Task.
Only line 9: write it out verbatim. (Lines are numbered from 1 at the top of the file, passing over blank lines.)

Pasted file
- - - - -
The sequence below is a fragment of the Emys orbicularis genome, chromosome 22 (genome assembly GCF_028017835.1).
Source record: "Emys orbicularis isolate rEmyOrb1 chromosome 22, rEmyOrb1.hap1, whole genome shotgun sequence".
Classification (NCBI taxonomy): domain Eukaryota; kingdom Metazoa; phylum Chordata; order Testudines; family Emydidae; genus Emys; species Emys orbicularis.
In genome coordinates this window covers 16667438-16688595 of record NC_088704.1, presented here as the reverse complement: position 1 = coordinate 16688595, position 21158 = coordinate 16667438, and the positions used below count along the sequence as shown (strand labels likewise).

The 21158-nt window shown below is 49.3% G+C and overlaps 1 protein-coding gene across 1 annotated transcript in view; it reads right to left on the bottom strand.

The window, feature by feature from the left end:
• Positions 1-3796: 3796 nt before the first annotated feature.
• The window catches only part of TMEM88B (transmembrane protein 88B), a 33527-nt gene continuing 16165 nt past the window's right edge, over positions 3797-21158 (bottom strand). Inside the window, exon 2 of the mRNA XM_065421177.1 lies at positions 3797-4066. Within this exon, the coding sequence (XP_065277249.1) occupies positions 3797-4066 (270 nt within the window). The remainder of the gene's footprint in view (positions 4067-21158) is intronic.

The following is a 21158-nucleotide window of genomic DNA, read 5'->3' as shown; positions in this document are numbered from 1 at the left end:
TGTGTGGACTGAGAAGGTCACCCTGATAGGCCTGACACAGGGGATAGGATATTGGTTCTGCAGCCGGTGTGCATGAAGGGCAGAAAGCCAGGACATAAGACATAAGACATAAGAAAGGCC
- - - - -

The following is a 21158-nucleotide window of genomic DNA, read 5'->3' as shown; positions in this document are numbered from 1 at the left end: